This is a view of the micro-shack where I have my own little world..... It must be a little
world because |
I can contact most of it from here.
I have two High Frequency Radio Transceivers, a very old (but faithful) YAESU 747 and an ICOM IC-
746 which is virtually a "shack in a box". There are two antenna tuners. (I don't know why we call them antenna tuners they are aerial tuners, an antenna is what sticks out of an insects head.) The one directly above my head is the NEVADA TM 1,000 with balun fitted internally. The black box on top of the Nevada (under the book) is the SGC Smartuner model SG-230. The Icom 746 has an automatic tuner fitted and it is pretty good, however I discovered that it is possible to connect either the TM 1,000 or the SG-230 in series
with it for really fine tuning. You will also notice what appears to be a ZETAGI HP 1000 Transmatch
well it is not a Zetagi Transmatch, it was, but I ripped the innards out and replaced them with a circuit of
my own design.
Below the Transmatch you will notice a long squat blue rectangle this is my version of the Tona Tuner
which enables me to accurately zero in on packet stations very quickly and accurately. The 747 is below
that and below the 747 is my faithful SE Automatic Counter / Timer Model SM 205 this was a quality
instrument in its day, as it still works perfectly it has a place in the shack.
To the right of the SM-205 you will see two switch boxes, these enable me to change over rapidly from
one computer to another. The switches also enable me to switch between the Internet and Fax, to the
Packet Modem, then through the Camera Interface to position four which is the Weather Station.
The black box under the Watson PSU is the IC-746 and to the right of that is the monitor for my small
computer. There are two modest computers in the shack the main computer was built by Mossbank and
the small computer is a special design also built by Mossbank. Neither computer are large machines or
even fast they were built for reliability and endless number crunching as required by SETI (Search for
Extraterrestrial Intelligence) which is what they do when I am not using them. You may ask why am I searching for extraterrestrial intelligence? The answer is very simple .... There is no evidence of it down here on Earth !!!
The strange dial sticking out of the right side of my head is a barometer for measuring air pressure, not
inside my head but atmospheric pressure. The other strange object sitting on top of the switch boxes will be immediately recognisable by a few strange people who have difficulty with one of their trouser legs.
I retired from my profession during 1995 and began building kites to further my hobby of Amateur
Radio, fortunately or unfortunately depending on your point of view the kite building began to take over
my life and I inadvertently found myself working full time again. I now only build kites when I feel like it, It's
only a hobby now and that's the way I intend it to stay.
There are three other VHF/UHF rigs, An Alinco DJ-G5 used for back packing and possible emergencies.. An Alinco DR-150E used in the car and a very simple Yaesu FT-23R which is exclusively used in the kitchen to monitor my favourite frequency S22, 145,550 Mhz. I am also a compulsive designer and builder, the debris in the shed is witness to that.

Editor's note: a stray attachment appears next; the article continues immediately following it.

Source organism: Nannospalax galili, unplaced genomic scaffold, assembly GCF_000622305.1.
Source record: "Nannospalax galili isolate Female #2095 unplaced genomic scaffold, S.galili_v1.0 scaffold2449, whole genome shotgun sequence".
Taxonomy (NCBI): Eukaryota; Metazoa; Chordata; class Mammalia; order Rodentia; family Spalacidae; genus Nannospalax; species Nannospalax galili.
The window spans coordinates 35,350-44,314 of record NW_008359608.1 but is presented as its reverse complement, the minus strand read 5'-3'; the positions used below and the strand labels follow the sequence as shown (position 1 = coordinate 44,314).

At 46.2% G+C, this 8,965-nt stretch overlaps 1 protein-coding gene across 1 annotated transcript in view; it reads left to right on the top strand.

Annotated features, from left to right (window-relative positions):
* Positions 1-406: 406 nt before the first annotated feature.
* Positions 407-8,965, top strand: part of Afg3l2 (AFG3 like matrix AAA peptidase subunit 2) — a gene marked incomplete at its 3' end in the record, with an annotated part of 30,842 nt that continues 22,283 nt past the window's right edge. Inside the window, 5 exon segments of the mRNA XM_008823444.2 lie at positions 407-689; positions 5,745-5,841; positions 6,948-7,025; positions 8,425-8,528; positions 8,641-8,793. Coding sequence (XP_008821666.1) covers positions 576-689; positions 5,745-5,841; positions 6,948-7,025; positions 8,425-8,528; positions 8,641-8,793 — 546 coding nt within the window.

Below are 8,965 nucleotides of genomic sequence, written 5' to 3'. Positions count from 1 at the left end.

THE TM-1000 AERIAL TUNING UNIT REVISITED
I lost the circuit diagram my TM-1000 some time ago and opened the case to try and figure out the circuitry and the diagram below is my best attempt. ...
The TM1000 antenna tuner has been round for many years, it is a very old design which has stood the test of time. It is not often that a really good piece of engineering comes along and does exactly what it says on the tin. The tin or chassis of this unit is a substantial piece of steel finished with a crackle paint job. All electrical parts are big and strong well up to the job. It will take 500 Watts all day long and easily handle 1000 Watts for short periods of time. It will also work very well as a QRP tuner as the internal losses are very low.
There are two versions one with and one without an internal balun. With the balun installed it is simply a matter of moving a jumper bar (link) to the output you need either balanced or unbalanced. The ferrite toroid transformer has a very substantial core with reasonably stout
Enamelled Copper Wire (ECW) which looks to be about 1mm diameter.
The soldered joints are all very well made and should not fail under heavy operating conditions with wide temperature fluctuations. Any instrument which is constructed from metal will eventually tarnish and the bearings will eventually dry out. Where dissimilar metals come into contact there may be a small amount electrolysis this is not a problem at high power but will become apparent at very low power. On an old unit it is well worth checking that these connections are in good condition and a drop of oil on the bearings.
Do not be fooled into thinking that this is a simple piece of equipment the schematic circuit diagram would lead you to believe. Mechanically it is a work of sheer genius and must have taken years to develop. Circuits like this have been round since Marconi’s time and the mechanics have evolved over this time. This is not a piece of junk it is the Rolls Royce or Quad of the species. If you can pick one up grab it at any price and get to work.
The balun board is simplicity itself, switching between balanced and unbalanced is by moving the position of the jumper bar see # 01. Dust is another curse a soft brush is the best way to remove it from between the capacitor plates. The remainder can be removed with a vacuum cleaner.
Hopefully anyone finding this blog will get in contact and swap ideas and perfect the circuit where it is not correct.
The front panel of the TM1000. To refine the tuning I added two large 360° calibrated escutcheon plates which helps when noting down the settings for a particular frequency.